This section of the Delivery Report shows the amount of work that has been completed on each feature or epic. You should be able to estimate when features will reach milestones such as their kick off check in, solution review or release. How you measure progress could be with something as simple as by measuring the number of tickets or story points completed. Of course this doesn’t allow for the inaccuracies of estimation, but it provides a directional signal and sparks the right conversations:

  • Is delivery slower than expected? Is there a persistent trend?
  • Are there obvious reasons for this? 
  • What action can we take to speed the team up?

Having some measure of how delivery is proceeding allows you to problem solve issues where velocity is part of the problem. It won’t help you identify if you are working on the wrong things, but your Product Reviews should address this risk separately. 


Finally, it’s important to include impact metrics – both your goal, and any leading indicators on the delivery review. More than anything this is a blunt reminder that you care about outcomes, not output. It can also help you understand (and communicate to others) the lag between developing and releasing a feature and seeing impact if you need to wait for a staged roll out or user adoption.

As with all our guides, we will outline a solid format you can use off-the-shelf here, but it will be most effective if you use this as a starting point and co-create this with your team to suit your own specific needs. The below example is appropriate for a mid-sized tech company, but a start up with a single team would obviously want something much lighter weight.

You can get a Google Sheet template for a Delivery Report here.


A combination of Product and Delivery Reviews allows you to really understand and challenge the teams’ thinking on what they are building, as well as understand how development is going. They are effective ways to execute across multiple product teams, highlighting teams that are struggling, and allowing you to focus your efforts on unblocking them. In combination, they allow you to reliably create value for your users and the business. And, as always, process should be an accelerator to teams, not an obstacle. If this process is working well, the teams will not only move faster, but be happy to participate in it.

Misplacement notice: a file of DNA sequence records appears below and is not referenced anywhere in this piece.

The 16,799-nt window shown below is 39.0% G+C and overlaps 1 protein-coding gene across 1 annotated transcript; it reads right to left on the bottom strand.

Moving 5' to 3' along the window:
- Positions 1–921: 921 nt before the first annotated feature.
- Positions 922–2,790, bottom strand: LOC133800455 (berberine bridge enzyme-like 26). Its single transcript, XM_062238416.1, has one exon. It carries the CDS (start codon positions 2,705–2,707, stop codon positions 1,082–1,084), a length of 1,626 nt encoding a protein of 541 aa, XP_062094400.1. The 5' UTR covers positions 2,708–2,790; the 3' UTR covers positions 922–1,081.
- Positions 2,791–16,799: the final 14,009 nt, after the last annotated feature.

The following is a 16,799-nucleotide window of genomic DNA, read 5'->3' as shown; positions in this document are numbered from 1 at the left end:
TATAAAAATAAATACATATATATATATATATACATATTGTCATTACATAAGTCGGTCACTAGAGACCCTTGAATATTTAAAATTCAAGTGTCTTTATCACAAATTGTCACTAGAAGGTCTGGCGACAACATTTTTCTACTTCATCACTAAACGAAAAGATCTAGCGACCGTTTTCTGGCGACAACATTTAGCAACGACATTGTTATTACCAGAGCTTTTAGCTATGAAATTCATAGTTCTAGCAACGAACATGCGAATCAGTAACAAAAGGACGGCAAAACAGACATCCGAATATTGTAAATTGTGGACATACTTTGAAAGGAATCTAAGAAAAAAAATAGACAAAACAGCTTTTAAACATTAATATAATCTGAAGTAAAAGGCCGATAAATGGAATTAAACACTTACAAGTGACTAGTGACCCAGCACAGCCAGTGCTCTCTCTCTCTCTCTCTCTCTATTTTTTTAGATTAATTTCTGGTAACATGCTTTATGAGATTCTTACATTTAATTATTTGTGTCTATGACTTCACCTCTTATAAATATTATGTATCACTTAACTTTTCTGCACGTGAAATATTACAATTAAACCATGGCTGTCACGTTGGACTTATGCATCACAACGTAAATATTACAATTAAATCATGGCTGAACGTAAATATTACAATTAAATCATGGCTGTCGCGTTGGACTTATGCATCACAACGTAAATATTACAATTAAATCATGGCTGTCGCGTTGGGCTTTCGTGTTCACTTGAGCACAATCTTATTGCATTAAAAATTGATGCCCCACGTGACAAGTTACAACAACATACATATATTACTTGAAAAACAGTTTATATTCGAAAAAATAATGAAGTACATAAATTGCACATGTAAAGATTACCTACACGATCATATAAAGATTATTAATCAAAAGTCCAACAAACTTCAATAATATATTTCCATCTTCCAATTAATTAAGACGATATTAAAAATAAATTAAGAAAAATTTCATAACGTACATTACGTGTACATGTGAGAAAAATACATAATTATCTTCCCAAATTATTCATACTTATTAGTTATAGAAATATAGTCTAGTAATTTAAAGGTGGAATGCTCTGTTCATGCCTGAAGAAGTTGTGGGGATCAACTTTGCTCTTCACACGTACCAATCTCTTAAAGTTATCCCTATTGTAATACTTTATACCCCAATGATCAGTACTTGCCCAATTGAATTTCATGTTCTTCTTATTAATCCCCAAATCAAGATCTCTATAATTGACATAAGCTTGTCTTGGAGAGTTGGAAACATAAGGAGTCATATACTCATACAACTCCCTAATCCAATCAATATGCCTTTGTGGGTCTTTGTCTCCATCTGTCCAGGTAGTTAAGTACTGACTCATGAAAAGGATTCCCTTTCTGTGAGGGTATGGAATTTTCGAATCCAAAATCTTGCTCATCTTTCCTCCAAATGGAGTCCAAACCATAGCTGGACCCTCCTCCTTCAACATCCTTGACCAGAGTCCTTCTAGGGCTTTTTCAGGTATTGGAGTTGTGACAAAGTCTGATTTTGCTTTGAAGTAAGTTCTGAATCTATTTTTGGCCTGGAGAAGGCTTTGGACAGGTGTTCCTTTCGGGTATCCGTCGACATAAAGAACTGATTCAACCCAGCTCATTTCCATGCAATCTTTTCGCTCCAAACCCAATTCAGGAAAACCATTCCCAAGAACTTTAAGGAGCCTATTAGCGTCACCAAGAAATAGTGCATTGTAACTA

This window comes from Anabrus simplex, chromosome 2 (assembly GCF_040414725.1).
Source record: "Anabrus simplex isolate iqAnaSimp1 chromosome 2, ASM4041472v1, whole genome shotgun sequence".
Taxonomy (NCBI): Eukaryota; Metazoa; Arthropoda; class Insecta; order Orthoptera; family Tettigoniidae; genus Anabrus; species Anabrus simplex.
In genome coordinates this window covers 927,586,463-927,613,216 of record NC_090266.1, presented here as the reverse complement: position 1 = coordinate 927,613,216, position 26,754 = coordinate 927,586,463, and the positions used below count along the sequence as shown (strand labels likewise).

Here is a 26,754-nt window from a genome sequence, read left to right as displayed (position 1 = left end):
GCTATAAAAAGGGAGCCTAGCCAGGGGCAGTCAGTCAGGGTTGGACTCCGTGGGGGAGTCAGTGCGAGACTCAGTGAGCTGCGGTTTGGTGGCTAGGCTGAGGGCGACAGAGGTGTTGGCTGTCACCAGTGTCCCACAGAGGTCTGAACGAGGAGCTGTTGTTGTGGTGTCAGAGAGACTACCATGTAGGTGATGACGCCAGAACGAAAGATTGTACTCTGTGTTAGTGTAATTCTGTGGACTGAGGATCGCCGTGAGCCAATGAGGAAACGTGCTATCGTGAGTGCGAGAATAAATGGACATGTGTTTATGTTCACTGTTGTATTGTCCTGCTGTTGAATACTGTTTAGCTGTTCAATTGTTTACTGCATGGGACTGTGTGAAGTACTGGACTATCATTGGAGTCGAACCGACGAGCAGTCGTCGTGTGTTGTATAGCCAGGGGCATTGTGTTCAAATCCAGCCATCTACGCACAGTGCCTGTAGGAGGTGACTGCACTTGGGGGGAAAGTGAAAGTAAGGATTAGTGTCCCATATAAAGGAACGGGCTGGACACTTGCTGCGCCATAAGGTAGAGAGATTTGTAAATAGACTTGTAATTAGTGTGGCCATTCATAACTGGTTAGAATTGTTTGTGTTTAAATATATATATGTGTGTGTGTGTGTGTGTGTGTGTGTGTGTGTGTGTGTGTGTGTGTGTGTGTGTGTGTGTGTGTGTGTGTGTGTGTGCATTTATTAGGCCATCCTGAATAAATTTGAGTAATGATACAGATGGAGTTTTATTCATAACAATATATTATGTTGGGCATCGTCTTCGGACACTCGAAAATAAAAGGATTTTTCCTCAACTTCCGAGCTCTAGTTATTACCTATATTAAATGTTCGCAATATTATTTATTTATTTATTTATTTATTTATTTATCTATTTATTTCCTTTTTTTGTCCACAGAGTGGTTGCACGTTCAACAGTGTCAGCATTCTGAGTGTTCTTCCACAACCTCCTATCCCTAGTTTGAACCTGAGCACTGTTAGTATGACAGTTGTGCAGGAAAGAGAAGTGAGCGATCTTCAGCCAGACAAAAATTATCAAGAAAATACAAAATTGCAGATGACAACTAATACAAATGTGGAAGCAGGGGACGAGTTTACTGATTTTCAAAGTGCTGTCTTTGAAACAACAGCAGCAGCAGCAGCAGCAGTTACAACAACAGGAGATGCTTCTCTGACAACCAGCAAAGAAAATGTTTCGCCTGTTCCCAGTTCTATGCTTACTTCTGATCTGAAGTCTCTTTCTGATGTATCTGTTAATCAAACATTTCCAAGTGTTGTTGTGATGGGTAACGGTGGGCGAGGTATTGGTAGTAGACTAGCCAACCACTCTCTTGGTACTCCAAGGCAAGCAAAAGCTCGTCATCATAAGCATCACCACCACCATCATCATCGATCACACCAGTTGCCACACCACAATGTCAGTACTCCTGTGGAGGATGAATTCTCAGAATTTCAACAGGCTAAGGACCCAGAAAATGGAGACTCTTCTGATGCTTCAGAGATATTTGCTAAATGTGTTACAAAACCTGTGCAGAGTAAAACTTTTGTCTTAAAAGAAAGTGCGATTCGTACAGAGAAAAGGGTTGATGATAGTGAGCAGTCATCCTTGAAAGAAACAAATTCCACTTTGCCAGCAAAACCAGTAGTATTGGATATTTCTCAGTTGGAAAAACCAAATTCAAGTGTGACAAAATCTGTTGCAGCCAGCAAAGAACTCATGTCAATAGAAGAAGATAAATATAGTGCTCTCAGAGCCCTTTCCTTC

Further reading:


What is a product operating model

A product operating model is the process you put in place to accelerate teams, and ensure they are consistently generating value for users and the business. In practice it is the application of focus, ownership, measures and check-ins. In practice it is a rhythm of meetings, documents and other processes that help teams reduce risk early. As with all processes, it should be an accelerator for teams, and kept as lightweight as possible.

What is the right amount of process to have?

You should aim to have as little process as possible, and as much as necessary. Process is always only as good as how much it speeds teams up, and every company will be different. If you think you can go fast by having fewer meetings and documents (or more!) then give it a go and see what happens. And as always, learn and iterate as you go.

What’s the point of tracking delivery?

Tracking delivery is an important leading indicator of whether a product team is on track to deliver the expected impact – i.e. its pacing. Whilst shipping features is not a measure of success for a product team, it’s a necessary prerequisite for delivering outcomes – there can be no outcomes without outputs. 

How much time do all these meetings take?

A typical team might spend 30-60 mins in Product Review each week, and 15 mins in Delivery Review. This is usually a highly effective use of people’s time, as long as the attendance for the meetings is modest (perhaps 10 for Product Review and 4 for Delivery Review).

Won’t I spend all my time prepping for product reviews?

Teams should use the materials they are using internally at Product Review. Either the Team Overview for Quarterly Planning, or a PRD for other sessions. A Delivery Review shouldn’t take more than 5-10 mins to prepare. Something has gone wrong if PMs and Tech Leads are complaining that prep for these meetings is taking too much time.